Tyrosine nitration in prostaglandin H2 synthase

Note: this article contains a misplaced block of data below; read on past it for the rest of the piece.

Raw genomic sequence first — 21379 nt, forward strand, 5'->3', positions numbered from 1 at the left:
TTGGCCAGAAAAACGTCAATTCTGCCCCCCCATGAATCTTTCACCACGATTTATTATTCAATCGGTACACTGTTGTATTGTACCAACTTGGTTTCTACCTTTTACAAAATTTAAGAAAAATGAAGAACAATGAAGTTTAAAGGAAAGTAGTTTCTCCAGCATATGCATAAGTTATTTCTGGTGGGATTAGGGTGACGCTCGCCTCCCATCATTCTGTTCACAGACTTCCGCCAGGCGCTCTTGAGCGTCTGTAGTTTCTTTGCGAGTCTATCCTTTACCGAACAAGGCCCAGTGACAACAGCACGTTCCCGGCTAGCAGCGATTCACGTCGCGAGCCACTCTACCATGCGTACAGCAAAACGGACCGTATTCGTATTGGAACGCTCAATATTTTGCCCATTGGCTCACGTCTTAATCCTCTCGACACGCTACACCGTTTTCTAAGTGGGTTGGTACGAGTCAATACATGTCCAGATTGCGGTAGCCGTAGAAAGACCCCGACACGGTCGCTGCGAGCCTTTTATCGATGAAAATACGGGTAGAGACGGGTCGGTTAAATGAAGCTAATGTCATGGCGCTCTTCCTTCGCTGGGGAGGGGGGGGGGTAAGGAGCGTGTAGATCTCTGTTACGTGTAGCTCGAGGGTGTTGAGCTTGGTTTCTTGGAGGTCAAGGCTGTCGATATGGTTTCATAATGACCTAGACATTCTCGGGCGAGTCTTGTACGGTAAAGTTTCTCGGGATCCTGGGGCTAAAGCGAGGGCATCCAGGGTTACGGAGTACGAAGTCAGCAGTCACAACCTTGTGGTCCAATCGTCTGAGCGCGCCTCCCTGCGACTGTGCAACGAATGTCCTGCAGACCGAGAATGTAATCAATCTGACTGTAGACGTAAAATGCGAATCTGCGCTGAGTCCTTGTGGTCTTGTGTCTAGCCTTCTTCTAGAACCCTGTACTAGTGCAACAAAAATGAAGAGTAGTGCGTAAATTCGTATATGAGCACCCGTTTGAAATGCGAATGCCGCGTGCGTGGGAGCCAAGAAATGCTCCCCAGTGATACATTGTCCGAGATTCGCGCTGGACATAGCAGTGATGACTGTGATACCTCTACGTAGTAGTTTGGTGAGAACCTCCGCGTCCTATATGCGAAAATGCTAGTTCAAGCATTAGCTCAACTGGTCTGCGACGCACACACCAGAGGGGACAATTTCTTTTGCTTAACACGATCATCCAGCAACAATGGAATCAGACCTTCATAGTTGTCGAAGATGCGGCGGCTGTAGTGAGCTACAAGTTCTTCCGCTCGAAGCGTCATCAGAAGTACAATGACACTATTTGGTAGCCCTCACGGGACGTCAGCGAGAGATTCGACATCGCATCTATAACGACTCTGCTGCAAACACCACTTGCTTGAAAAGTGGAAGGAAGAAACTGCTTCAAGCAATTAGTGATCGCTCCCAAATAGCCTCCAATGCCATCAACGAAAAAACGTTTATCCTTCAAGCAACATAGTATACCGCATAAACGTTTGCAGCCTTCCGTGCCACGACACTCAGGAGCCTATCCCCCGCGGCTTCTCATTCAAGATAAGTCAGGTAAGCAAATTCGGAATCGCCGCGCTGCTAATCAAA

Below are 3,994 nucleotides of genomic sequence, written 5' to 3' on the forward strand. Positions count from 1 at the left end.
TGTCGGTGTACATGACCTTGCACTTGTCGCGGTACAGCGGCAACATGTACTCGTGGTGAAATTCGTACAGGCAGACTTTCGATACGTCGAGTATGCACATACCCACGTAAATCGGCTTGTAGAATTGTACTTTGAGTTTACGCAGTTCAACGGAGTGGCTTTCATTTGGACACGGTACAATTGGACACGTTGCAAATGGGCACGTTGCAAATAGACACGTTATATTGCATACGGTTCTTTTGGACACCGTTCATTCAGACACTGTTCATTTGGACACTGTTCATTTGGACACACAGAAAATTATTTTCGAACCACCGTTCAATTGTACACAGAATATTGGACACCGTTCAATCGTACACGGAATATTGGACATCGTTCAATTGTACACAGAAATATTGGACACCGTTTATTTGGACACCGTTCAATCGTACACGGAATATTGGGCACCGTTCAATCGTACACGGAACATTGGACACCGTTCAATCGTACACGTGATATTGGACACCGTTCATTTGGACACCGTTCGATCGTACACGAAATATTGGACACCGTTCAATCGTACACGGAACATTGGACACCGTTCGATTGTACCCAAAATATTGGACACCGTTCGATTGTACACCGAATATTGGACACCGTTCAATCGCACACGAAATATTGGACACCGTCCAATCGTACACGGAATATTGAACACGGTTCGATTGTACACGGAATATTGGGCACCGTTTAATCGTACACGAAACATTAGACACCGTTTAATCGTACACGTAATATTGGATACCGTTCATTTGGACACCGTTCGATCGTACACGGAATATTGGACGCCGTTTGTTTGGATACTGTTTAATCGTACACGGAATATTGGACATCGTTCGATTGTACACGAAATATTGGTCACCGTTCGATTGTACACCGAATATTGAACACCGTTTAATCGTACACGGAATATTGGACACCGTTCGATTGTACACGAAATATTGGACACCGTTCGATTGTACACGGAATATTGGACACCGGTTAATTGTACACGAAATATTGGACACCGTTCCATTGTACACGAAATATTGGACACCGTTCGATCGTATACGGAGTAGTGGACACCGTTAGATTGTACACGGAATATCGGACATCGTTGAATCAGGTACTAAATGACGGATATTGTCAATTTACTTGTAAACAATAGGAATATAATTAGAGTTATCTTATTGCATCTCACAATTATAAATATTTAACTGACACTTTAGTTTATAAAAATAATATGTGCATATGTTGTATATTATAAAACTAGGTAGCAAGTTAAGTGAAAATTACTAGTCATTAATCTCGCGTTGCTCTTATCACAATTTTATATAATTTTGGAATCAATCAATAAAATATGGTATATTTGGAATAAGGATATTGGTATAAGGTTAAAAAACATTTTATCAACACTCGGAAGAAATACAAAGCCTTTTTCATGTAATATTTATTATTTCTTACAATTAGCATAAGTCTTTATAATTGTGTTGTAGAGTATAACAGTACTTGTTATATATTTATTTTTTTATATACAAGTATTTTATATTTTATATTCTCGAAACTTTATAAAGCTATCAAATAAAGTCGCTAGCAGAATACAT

In this study, we investigated the effects of various nitrogen oxide (NO(x)) species on the extent of prostaglandin H(2) synthase-1 (PGHS-1) nitration in purified protein and in vascular smooth muscle cells. We also examined PGHS-1 activity under these conditions and found the degree of nitration to correlate inversely with enzyme activity. In addition, since NO(x) species are thought to invoke damage during the pathogenesis of atherosclerosis, we examined human atheromatous tissue for PGHS-1 nitration. Both peroxynitrite and tetranitromethane induced Tyr nitration of purified PGHS-1, whereas 1-hydroxy-2-oxo-3-(N-methyl-aminopropyl)-3-methyl-1-triazene (NOC-7; a nitric oxide-releasing compound) did not. Smooth muscle cells treated with peroxynitrite showed PGHS-1 nitration. The extent of nitration by specific NO(x) species was determined by electrospray ionization mass spectrometry. Tetranitromethane was more effective than peroxynitrite, NOC-7, and nitrogen dioxide at nitrating a tyrosine-containing peptide (12%, 5%, 1%, and <1% nitration, respectively). Nitrogen dioxide and, to a lesser extent, peroxynitrite, induced dityrosine formation. Using UV/Vis spectroscopy, it was estimated that the reaction of PGHS-1 with excess peroxynitrite yielded two nitrated tyrosines/PGHS-1 subunit. Finally, atherosclerotic tissue obtained from endarterectomy patients was shown to contain nitrated PGHS-1. Thus, prolonged exposure to elevated levels of peroxynitrite may cause oxidative damage through tyrosine nitration.